The next day went mostly well. I was very drained, but enthusiastic to be better. We decided to check into a nicer hotel on the coast with air conditioning. I had sweated enough in the past few days and wanted a rest from it before the bus journey. We bought the bus tickets for the next day, and headed up to the Msasani Peninsula where we found a much more comfortable hotel and negotiated a reasonable price. There was a bookshop down the road, and a shopping mall, so we headed down to see what we could see. Lunch in a pub, accompanied by a CNN presenter drawing lines on the sand like sports commentary. The book shop was icy, and the sudden change in temperature eventually sent me running for the nearest public convenience, which had been heated up in the sun all day. We bought some books, and headed back to the hotel to rest in the temperature we wanted.
The hotel had a very nice roof terrace where they served a buffet. I quaffed several bowls of carrot soup, and Yuki tucked into some very nice looking crab. Too rich for my condition. Then we turned in, feeling rested and ready for the coming nine hour bus trip north.
And then the stomach pains started again, and wouldn’t go away no matter what I did.
We had arranged for a cab to take us to the bus station at 7, but the driver was a little surprised to see we had no baggage when we jumped in. “Take us to the ISC Medical Centre” Yuki blurted, as I doubled over on the seat.
The ISC Medical Centre was a little more like a British Health Clinic than the Kokni Muslim. Air conditioned, and the staff walked with urgency and purpose. Of course, it cost ten times as much. I was not presented with any match sticks this time. A doctor who looked and sounded like Condaleeza Rice explained that the Cipro I had been given the previous night had not been a long enough course, and the shigella was back. I would have to take a five day course of Cipro, and I must be sure to eat something before taking each twice daily pill.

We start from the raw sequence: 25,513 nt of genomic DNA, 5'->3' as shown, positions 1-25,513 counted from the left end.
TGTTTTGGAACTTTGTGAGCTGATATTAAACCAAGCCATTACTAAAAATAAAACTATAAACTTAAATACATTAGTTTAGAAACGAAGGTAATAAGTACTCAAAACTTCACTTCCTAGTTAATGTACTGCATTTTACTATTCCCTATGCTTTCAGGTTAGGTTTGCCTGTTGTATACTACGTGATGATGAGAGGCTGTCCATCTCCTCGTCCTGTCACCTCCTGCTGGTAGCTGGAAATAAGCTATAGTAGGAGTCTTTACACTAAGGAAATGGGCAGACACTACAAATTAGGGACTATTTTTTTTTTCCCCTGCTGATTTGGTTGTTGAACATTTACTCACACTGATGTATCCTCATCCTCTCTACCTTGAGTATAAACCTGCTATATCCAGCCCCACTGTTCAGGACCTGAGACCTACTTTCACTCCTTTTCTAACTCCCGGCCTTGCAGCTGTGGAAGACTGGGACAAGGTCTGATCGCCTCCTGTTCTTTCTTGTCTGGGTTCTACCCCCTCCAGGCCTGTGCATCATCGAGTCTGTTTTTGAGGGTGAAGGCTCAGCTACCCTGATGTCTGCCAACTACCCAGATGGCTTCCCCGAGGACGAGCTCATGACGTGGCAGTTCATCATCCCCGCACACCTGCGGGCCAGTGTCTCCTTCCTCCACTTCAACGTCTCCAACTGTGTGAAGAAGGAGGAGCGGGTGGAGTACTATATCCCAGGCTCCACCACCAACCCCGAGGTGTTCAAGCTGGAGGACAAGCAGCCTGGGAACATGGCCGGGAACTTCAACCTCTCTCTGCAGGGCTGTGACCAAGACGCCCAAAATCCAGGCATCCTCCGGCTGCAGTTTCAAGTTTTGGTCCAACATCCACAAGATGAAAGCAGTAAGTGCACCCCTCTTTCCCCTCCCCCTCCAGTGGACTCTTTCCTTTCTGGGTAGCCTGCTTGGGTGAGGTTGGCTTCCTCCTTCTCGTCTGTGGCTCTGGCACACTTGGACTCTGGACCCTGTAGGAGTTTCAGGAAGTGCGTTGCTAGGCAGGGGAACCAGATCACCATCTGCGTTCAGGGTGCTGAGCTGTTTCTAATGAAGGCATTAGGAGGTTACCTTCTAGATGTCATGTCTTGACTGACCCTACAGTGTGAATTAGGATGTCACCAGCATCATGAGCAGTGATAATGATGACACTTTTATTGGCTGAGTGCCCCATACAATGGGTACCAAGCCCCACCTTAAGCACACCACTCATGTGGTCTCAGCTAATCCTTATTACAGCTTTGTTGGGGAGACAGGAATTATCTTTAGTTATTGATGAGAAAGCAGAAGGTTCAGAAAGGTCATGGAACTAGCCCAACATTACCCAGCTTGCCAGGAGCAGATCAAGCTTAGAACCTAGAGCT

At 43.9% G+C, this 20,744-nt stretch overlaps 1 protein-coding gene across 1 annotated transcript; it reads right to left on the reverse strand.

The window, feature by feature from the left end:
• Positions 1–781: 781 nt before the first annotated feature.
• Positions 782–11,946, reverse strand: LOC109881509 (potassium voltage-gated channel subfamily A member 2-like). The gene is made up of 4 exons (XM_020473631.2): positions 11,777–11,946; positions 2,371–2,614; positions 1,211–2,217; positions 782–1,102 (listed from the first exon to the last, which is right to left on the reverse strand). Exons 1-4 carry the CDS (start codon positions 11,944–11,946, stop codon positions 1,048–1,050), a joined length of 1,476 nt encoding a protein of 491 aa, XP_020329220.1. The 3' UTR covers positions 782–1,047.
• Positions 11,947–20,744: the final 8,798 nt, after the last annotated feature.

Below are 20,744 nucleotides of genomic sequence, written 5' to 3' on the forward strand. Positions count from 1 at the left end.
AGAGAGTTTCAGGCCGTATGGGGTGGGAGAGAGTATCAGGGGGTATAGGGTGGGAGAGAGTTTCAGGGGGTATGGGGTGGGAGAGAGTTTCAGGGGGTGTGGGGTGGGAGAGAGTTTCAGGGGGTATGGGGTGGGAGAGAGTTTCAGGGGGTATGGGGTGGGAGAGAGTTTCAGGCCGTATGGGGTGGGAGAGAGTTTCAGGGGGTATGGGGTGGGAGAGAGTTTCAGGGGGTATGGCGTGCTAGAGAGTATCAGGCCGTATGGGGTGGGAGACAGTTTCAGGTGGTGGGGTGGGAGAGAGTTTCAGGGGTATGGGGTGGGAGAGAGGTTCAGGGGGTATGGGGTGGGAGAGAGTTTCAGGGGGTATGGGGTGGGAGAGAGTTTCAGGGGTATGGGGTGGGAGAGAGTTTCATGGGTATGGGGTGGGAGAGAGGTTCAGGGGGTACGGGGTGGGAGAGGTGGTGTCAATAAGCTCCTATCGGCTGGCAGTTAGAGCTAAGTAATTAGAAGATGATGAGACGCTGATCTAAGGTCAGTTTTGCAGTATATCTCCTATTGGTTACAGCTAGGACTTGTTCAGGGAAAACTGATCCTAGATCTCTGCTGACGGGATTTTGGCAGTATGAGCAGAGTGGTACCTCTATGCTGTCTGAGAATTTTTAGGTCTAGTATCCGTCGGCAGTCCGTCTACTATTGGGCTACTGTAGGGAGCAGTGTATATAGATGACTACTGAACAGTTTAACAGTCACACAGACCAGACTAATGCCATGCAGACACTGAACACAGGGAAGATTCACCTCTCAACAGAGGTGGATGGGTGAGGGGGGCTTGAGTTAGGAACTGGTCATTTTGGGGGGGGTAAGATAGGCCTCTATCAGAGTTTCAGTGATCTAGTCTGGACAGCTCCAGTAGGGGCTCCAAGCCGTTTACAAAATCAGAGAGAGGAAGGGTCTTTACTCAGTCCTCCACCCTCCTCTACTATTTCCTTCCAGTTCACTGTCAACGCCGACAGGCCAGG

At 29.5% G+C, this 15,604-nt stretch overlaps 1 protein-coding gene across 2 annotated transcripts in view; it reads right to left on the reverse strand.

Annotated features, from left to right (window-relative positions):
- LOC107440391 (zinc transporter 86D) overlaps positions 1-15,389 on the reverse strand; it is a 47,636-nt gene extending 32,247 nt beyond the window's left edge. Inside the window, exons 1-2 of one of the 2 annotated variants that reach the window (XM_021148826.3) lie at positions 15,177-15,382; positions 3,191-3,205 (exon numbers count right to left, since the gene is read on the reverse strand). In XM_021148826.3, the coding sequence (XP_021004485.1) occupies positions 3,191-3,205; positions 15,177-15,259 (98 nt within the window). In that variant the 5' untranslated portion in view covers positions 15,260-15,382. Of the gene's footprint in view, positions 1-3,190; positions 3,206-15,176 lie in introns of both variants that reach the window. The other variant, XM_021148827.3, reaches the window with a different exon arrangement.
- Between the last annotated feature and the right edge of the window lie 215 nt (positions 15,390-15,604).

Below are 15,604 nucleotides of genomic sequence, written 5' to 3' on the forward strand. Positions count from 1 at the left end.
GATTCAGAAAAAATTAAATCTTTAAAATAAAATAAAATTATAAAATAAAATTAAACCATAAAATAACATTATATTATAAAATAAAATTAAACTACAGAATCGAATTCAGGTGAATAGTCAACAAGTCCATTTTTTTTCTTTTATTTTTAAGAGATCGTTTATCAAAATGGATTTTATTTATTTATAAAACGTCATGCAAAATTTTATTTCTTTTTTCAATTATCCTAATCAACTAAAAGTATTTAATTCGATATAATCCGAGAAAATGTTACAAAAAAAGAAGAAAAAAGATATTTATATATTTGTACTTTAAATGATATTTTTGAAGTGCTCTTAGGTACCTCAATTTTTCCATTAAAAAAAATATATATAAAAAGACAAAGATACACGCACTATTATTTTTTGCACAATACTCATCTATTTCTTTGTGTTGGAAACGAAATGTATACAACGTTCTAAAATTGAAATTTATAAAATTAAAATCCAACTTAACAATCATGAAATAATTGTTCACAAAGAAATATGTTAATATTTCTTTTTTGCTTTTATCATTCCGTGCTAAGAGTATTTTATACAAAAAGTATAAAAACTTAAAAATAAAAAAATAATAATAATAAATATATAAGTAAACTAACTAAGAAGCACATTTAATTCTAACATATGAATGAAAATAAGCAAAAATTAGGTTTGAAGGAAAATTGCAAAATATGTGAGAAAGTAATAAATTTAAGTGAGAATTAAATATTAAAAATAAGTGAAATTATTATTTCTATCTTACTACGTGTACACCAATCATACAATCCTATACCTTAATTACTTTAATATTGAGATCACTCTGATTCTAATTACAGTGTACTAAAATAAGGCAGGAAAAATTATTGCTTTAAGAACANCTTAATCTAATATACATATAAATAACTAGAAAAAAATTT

Back at the hotel I tried to wolf down a dry cracker, and plugged the Cipro into my throat and waited. By lunchtime the pain had become a little more manageable, and Yuki brought me a bowl of soup. The cipro was playing with my taste buds and the soup tasted foul, but I supped it down nonetheless.
In the evening, just before I was due to take the next tablet, I suddenly felt cold and started to shiver. The shiver turned into an uncontrolable shaking, my legs bouncing off the mattress, my arms clutched around me. I was terrified. I was dying! Here far from home, for no reason, from some bacteria in the stomach. The fear fed the shivering fed the fear, dancing around furiously, and Yuki had to talk me down by telling me about her book on the first British man to experience Japan. Eventually I managed to slurp down half a soft banana, and neck the next Cipro in the pack, and lay on my back. When the shivering subsided completely I noticed that the pain in my stomach had gone.